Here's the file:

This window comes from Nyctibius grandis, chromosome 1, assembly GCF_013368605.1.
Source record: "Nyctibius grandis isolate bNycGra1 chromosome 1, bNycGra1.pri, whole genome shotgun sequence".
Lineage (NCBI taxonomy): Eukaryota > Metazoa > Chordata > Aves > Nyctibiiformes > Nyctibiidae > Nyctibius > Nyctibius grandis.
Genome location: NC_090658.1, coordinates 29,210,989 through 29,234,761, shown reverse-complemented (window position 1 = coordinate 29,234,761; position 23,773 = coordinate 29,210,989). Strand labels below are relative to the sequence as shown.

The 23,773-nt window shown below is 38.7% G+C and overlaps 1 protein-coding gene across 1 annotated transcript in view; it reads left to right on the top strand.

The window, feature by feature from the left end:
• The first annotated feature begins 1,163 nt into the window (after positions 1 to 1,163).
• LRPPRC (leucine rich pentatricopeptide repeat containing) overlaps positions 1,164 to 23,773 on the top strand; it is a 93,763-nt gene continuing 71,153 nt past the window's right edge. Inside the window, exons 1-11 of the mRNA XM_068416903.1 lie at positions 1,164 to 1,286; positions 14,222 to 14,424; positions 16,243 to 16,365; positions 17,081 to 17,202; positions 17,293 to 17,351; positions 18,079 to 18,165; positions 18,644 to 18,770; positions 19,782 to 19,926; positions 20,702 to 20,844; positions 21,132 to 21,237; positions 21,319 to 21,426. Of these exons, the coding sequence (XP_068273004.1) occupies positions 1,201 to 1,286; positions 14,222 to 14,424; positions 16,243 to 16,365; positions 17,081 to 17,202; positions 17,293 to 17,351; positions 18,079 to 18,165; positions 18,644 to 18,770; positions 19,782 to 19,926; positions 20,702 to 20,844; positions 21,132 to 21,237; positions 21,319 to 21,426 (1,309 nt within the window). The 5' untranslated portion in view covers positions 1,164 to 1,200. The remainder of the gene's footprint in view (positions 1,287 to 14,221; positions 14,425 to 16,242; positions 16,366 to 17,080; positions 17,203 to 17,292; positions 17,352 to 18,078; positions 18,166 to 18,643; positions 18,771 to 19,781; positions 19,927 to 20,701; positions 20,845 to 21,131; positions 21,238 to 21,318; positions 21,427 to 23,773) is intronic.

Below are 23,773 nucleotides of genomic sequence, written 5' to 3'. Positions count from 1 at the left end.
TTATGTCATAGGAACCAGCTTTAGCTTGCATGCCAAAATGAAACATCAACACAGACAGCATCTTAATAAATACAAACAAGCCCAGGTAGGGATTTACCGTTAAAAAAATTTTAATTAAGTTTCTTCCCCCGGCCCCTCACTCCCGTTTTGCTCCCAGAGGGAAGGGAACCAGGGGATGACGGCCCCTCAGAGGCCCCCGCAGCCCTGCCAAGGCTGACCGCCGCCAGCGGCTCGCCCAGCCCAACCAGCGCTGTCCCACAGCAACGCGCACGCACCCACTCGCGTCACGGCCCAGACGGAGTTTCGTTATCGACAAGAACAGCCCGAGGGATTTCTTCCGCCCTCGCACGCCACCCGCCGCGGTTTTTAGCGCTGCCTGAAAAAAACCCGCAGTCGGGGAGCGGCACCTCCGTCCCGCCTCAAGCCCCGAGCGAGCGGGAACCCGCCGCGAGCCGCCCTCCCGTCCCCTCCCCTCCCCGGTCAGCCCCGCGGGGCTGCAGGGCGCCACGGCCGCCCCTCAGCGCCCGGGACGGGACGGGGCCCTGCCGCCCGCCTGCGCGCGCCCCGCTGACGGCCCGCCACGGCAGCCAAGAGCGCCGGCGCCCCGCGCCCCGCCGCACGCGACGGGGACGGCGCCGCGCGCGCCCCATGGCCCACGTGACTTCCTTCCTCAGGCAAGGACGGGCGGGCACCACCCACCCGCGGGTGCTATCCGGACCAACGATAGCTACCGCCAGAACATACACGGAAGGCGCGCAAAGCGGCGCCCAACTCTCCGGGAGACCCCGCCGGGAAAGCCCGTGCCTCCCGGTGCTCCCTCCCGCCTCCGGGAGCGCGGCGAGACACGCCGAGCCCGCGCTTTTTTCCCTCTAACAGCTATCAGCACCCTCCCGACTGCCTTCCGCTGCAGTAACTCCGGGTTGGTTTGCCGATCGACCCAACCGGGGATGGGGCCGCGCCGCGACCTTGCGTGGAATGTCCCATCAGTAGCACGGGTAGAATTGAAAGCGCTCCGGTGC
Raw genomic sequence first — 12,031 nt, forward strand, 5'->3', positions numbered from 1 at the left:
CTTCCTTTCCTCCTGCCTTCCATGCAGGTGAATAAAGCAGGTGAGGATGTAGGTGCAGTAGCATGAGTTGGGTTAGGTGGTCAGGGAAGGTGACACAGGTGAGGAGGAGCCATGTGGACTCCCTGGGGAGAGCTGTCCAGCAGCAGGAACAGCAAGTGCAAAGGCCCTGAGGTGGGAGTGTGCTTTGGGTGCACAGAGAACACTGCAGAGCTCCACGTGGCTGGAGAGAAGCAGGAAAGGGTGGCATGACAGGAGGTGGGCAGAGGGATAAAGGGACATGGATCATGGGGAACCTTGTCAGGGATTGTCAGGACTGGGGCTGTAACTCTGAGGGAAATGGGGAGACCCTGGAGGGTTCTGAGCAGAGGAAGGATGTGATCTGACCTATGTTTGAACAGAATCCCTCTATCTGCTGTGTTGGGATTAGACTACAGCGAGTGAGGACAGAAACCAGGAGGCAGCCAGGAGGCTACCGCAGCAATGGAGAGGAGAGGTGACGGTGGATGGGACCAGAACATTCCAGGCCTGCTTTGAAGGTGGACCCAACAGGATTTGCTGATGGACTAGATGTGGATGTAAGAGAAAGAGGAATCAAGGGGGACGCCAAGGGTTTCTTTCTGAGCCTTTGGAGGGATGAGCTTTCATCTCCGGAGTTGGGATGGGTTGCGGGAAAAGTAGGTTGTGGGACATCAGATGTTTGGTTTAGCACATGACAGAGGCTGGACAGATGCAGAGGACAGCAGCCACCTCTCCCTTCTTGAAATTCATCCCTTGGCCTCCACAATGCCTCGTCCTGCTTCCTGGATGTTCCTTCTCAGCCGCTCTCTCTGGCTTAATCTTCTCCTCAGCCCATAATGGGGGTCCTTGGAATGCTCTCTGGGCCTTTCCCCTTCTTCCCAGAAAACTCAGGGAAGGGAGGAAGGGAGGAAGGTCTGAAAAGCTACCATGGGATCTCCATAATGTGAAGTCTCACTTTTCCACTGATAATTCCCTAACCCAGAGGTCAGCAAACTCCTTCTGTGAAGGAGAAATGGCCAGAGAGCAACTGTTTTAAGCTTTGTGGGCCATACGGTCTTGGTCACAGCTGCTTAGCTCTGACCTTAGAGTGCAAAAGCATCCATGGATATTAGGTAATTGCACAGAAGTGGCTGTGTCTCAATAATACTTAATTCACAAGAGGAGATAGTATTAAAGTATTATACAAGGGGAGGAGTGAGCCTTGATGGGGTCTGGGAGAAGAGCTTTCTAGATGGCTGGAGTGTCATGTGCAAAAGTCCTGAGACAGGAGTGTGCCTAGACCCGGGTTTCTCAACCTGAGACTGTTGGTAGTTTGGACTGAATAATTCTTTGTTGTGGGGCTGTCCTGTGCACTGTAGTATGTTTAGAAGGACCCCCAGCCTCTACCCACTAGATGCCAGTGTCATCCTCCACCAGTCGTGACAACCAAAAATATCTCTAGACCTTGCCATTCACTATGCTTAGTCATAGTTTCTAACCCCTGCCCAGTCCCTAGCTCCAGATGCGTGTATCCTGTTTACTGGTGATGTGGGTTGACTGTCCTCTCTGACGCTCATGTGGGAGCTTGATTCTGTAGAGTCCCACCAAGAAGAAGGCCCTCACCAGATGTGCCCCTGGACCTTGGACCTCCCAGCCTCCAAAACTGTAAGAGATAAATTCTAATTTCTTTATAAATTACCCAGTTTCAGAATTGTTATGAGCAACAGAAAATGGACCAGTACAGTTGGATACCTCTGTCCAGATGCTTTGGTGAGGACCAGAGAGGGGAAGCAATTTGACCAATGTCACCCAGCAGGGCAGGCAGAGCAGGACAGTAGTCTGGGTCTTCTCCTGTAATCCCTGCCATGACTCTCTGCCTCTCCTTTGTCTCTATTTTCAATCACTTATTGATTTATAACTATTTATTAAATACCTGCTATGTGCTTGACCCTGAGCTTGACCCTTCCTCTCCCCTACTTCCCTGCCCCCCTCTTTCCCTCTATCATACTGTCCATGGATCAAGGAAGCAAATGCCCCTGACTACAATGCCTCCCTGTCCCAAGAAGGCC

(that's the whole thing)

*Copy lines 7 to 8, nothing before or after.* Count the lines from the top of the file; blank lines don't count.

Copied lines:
• The first annotated feature begins 1,163 nt into the window (after positions 1 to 1,163).
• LRPPRC (leucine rich pentatricopeptide repeat containing) overlaps positions 1,164 to 23,773 on the top strand; it is a 93,763-nt gene continuing 71,153 nt past the window's right edge. Inside the window, exons 1-11 of the mRNA XM_068416903.1 lie at positions 1,164 to 1,286; positions 14,222 to 14,424; positions 16,243 to 16,365; positions 17,081 to 17,202; positions 17,293 to 17,351; positions 18,079 to 18,165; positions 18,644 to 18,770; positions 19,782 to 19,926; positions 20,702 to 20,844; positions 21,132 to 21,237; positions 21,319 to 21,426. Of these exons, the coding sequence (XP_068273004.1) occupies positions 1,201 to 1,286; positions 14,222 to 14,424; positions 16,243 to 16,365; positions 17,081 to 17,202; positions 17,293 to 17,351; positions 18,079 to 18,165; positions 18,644 to 18,770; positions 19,782 to 19,926; positions 20,702 to 20,844; positions 21,132 to 21,237; positions 21,319 to 21,426 (1,309 nt within the window). The 5' untranslated portion in view covers positions 1,164 to 1,200. The remainder of the gene's footprint in view (positions 1,287 to 14,221; positions 14,425 to 16,242; positions 16,366 to 17,080; positions 17,203 to 17,292; positions 17,352 to 18,078; positions 18,166 to 18,643; positions 18,771 to 19,781; positions 19,927 to 20,701; positions 20,845 to 21,131; positions 21,238 to 21,318; positions 21,427 to 23,773) is intronic.